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February 16, 2004
More thoughts on photography, image worship, and a short observation that even the most sophisticated of information can be turned into a guarded moment of original magic, if only placed into the apropriate context.

“…(…) There arose a universal consciousness of history that extended even to people in those strata of society who had previously lived a life of magic - the peasants - who [with the introduction of cheap printing and a universal education in the 19th Century] began to live a proletarian, historical life. This took place thanks to cheap texts: Books, newspapers, flyers, all kinds of texts became cheap and resulted in a historical consciousness that was equally cheap and a conceptual thinking that was equally cheap - leading to two diametrically opposite developments. On one hand, traditional images finding refuge from the inflation of texts in ghettos, such as museums, salons and galleries, became hermetic (universally undecodable) and lost their influence on daily life. On the other hand, there came into being hermetic texts aimed at the specialist élite, i.e. a scientific literature with which cheap kind of conceptual thinking was not competent to deal. Thus culture divided into three branches: that of the fine arts fed with traditional images which were, however, conceptually and technically enriched; that of science and technology fed with hermetic texts; and that of broad strata of society fed with cheap texts. To prevent culture breaking up, technical images were invented - as a code that was to be valid for the whole society.” Flusser in “Towards a philosophy of Photography” (Für eine Philosophie der Fotografie.), pages 18ff, Reaction Books ISBN 1 86189 076 1.
“Technical Images” are images created by machines, of course, many are camera generated photographs, the images that work as a very nice “glue” across groups of culture feeding on various accessible (popular) or less accessible (hermetic) texts… complex cultural ideas feed photography as successfully as science as successfully as political messages as successfully as low end down dirty gossip (though often there is no strong distinction betwen some of them, of course). Photography is the universally accepted way of objective visual communication.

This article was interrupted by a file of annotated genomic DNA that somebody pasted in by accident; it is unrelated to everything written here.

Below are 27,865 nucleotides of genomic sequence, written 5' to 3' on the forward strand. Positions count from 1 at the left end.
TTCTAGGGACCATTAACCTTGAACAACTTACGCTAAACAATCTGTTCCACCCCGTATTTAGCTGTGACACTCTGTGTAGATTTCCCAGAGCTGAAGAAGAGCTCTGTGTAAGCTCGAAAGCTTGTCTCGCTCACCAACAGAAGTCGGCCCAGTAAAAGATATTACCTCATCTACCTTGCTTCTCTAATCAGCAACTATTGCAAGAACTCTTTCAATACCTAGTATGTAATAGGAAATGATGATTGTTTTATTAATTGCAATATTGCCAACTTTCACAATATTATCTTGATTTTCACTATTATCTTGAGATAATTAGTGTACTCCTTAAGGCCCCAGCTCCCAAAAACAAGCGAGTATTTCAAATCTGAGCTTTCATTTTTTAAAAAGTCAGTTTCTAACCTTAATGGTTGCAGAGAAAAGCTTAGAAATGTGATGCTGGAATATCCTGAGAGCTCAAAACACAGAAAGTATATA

Flusser continues: “…technical images were to introduce images back into daily life; second they were to make hermetic texts comprehensible; and third, they were to make visible the subliminal magic that was continuing to operate in cheap texts. They were to form the lowest common denominator for art, science and politics (in the sense of universal values), i.e. to be at one at the same time ‘beautiful’, ‘true’ and ‘good’, and in this way, as a universally valid code, they were to overcome the crisis of culture - of art, science and politics.”
Yet, photography is not only cheap to produce, it is becoming cheaper and faster to produce. It is becoming more and more accessible, thus saturating more and more all of the branches of culture. Photographs are the perfect filler, the perfect validating document, the perfect illustration, the perfect memory builder, because they appear to be so similar to what we perceive as our reality. They give us the illusion to be carriers of that thing called “truth.” This is, of course, an incredibly tempting quality about them.
“Technical images absorb the whole of history and form a collective memory going endlessly round in circles.
Nothing can resist the force of this current of technical images - there is no artistic, scientific or political activity which is not aimed at it, there is no everyday activity which does not aspire to be photographed, filmed, videotaped. For there is a general desire to be endlessly remembered and endlessly repeatable. All events are nowadays aimed at the television screen, the cinema screen, the photograph, in order to be translated into a state of things.”

How long will it take for us to realize that what we perceive as the magic of truth carried on the surfaces of photographs is as much of a subjective creation as many other forms of human expression.
How long will it take us to realize that photographs as well are very highly manipulated messengers of a point of view of a person or a group?
And to maybe try to ask this question in a different way: are we as fascinated by the magic of photographs as our ancestors were by the paintings and sculptures in (the trusted environment of) tempels?
Are we turning into not just consumers but worshippers of technical images? Will the future be decided by those who can speak to us with more “truthful” and more powerful visual confirmations of their actions?
Or are at this stage already? Are we far beyond?

What does this all have to do with the strange title of this entry? (Or is the title not strange at all?)


Now let's read this... : )

Posted by: Witold Riedel on February 16, 2004 10:17 PM

Because a pictures worth a thousand words people have become a lot less eloquent then they used to be

Posted by: Boreese on February 17, 2004 11:11 AM

wow, i really love this article.
it is exactly what i am busy with...
writing a work for my postgraduate (i am graduating this year in Bezalel Tel Aviv) and it is ALL about this.
great source of information.

check this
might be interesting for you too.

Posted by: ine on February 18, 2004 09:22 AM
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